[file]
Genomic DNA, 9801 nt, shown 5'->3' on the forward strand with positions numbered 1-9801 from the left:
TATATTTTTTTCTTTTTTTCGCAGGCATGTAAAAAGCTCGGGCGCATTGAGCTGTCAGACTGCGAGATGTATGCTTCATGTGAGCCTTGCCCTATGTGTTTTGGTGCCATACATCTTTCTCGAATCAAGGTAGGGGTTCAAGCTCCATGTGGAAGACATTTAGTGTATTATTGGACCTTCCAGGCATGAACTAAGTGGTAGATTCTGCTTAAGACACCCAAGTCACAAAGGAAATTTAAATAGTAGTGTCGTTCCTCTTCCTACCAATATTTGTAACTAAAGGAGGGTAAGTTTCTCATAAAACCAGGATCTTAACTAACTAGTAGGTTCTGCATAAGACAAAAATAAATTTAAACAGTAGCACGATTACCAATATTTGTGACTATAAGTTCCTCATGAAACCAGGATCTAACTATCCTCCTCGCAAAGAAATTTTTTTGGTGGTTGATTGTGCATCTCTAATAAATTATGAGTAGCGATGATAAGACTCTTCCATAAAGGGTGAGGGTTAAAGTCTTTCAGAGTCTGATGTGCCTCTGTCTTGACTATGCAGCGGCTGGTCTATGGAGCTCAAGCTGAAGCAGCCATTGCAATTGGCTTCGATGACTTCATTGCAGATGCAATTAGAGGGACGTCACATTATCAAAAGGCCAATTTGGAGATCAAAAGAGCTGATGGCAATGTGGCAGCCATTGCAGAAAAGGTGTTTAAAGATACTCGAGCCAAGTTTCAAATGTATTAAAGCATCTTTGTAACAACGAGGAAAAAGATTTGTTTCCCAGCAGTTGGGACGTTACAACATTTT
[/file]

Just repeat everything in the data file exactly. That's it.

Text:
Genomic DNA, 9801 nt, shown 5'->3' on the forward strand with positions numbered 1-9801 from the left:
TATATTTTTTTCTTTTTTTCGCAGGCATGTAAAAAGCTCGGGCGCATTGAGCTGTCAGACTGCGAGATGTATGCTTCATGTGAGCCTTGCCCTATGTGTTTTGGTGCCATACATCTTTCTCGAATCAAGGTAGGGGTTCAAGCTCCATGTGGAAGACATTTAGTGTATTATTGGACCTTCCAGGCATGAACTAAGTGGTAGATTCTGCTTAAGACACCCAAGTCACAAAGGAAATTTAAATAGTAGTGTCGTTCCTCTTCCTACCAATATTTGTAACTAAAGGAGGGTAAGTTTCTCATAAAACCAGGATCTTAACTAACTAGTAGGTTCTGCATAAGACAAAAATAAATTTAAACAGTAGCACGATTACCAATATTTGTGACTATAAGTTCCTCATGAAACCAGGATCTAACTATCCTCCTCGCAAAGAAATTTTTTTGGTGGTTGATTGTGCATCTCTAATAAATTATGAGTAGCGATGATAAGACTCTTCCATAAAGGGTGAGGGTTAAAGTCTTTCAGAGTCTGATGTGCCTCTGTCTTGACTATGCAGCGGCTGGTCTATGGAGCTCAAGCTGAAGCAGCCATTGCAATTGGCTTCGATGACTTCATTGCAGATGCAATTAGAGGGACGTCACATTATCAAAAGGCCAATTTGGAGATCAAAAGAGCTGATGGCAATGTGGCAGCCATTGCAGAAAAGGTGTTTAAAGATACTCGAGCCAAGTTTCAAATGTATTAAAGCATCTTTGTAACAACGAGGAAAAAGATTTGTTTCCCAGCAGTTGGGACGTTACAACATTTT